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‘I don’t live with cancer, it lives with me’: Romford mum becomes face of nationwide ovarian cancer campaign

PUBLISHED: 13:10 18 October 2017

Helen Heagren is the new face of Target Ovarian Cancer's national Take Ovar campaign. Photo: Target Ovarian Cancer

Helen Heagren is the new face of Target Ovarian Cancer's national Take Ovar campaign. Photo: Target Ovarian Cancer

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A Romford mother battling ovarian cancer has become the new face of a nationwide campaign promoting awareness of the disease.

Helen Heagran lives in Romford town centre and is a teaching assistant at Crowlands Primary School in London Road. She is the new face of Target Ovarian Cancer’s Take Ovar campaign, which hopes to raise public awareness and fund more research into the disease.

Mother-of-two Helen told the Recorder she’s still getting used to having her face plastered across the country.

“I didn’t realise how big it was going to be - everyone’s been seeing me at the moment. It’s quite funny really,” she said.

“One of my sons’ work colleagues went on a business trip up to Leeds, and apparently I’m on a billboard up there at the moment!”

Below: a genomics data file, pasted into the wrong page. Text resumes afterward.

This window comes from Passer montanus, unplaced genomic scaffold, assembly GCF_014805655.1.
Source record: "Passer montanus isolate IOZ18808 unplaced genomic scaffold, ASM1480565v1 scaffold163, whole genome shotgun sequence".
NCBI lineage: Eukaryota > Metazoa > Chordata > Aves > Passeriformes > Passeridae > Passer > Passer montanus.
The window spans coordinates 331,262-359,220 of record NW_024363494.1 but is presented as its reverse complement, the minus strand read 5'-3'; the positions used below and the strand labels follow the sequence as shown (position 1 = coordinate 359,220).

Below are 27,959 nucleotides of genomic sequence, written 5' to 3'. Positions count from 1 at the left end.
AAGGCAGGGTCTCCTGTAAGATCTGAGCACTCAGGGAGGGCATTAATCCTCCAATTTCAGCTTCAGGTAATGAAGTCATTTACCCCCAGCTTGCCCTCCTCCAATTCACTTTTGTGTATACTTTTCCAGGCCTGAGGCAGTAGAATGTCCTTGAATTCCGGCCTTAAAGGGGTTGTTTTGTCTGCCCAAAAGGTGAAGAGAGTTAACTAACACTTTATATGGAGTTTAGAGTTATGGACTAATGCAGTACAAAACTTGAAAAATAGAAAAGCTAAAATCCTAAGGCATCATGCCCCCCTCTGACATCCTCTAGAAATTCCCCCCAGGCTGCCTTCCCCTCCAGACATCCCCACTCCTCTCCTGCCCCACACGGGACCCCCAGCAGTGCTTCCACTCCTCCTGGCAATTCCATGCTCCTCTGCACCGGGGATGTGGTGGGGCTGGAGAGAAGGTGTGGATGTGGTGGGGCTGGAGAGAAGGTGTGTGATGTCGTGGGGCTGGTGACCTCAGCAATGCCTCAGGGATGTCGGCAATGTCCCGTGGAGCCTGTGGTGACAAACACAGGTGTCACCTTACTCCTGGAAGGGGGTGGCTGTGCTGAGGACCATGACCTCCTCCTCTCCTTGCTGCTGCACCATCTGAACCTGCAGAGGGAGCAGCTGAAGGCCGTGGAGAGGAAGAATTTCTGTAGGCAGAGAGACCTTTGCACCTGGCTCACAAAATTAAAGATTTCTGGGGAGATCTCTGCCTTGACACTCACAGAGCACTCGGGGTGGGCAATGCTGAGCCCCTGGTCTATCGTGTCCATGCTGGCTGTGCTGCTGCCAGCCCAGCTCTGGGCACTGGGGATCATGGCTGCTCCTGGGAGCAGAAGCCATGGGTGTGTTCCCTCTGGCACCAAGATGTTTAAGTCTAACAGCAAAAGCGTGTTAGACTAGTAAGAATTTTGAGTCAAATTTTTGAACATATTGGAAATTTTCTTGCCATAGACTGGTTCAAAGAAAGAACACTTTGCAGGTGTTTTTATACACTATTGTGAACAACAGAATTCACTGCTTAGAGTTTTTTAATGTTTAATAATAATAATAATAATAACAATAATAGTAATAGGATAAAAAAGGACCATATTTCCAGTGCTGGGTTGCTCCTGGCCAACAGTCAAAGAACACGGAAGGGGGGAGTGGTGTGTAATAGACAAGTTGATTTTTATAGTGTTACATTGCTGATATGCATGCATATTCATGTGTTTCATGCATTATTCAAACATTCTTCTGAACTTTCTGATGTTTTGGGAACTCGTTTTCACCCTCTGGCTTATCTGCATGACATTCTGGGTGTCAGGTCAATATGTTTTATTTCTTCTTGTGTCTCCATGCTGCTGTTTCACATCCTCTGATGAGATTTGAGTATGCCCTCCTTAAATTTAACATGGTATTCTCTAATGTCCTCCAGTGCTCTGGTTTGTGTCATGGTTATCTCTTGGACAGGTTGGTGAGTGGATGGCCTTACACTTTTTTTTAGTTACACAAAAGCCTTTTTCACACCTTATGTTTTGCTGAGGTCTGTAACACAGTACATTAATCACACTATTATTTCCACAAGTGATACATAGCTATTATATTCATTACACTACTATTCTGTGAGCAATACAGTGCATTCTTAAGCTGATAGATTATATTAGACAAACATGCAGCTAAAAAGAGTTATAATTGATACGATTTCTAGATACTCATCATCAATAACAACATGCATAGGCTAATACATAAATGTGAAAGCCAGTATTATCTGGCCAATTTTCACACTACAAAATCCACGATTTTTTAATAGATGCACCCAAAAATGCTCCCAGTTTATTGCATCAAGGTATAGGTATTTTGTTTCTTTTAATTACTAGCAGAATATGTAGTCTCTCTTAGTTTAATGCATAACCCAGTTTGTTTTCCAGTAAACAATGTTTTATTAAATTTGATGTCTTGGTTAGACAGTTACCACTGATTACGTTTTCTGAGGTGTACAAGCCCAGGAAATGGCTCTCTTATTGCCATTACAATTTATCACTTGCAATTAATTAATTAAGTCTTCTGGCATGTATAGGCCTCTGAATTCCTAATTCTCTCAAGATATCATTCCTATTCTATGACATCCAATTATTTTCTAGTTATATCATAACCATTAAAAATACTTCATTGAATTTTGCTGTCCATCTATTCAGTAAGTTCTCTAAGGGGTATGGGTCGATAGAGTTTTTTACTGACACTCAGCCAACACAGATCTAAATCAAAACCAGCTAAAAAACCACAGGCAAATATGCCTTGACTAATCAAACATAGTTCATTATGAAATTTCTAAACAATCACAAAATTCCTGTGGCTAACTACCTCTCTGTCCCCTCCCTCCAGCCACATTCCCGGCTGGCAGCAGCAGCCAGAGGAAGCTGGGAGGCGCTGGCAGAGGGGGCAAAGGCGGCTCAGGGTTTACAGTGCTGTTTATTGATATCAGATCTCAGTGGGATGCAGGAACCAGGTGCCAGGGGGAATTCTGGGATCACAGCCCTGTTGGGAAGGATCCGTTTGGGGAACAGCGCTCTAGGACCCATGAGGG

Helen admits she was left “devastated” when she was diagnosed with ovarian cancer in December 2015, just before Christmas.

“The UK has one of the worst ovarian cancer survival rates in Europe and that’s because the funding for trials and research just isn’t there.

“If we as a country put more money into these small cancers then we would see more results.”

Tragically, 11 women die every day from ovarian cancer, and due to a lack of well-funded research the majority of women diagnosed will be treated the exact same way as those diagnosed 20 years ago.

That is something that Helen hopes the Take Ovar campaign could change.

She said: “I joined Target Ovarian Cancer on this campaign because I’m passionate about changing the future for women who are diagnosed with ovarian cancer. I have personal experience and have seen the effect this disease can have on people’s lives.

“We urgently need more new treatments for the disease and there is chronic under funding in ovarian cancer compared to other cancers.

“Enough is enough – it’s time to act now.”

Sadly, Helen’s cancer has now returned and she has been told it is incurable.

“I don’t live with cancer, it lives with me,” she told the Recorder.

“It’s about maintaining myself and my health now.

“It has to put up with me, and I’m a northern lass so I’m going to put up one hell of a fight!”

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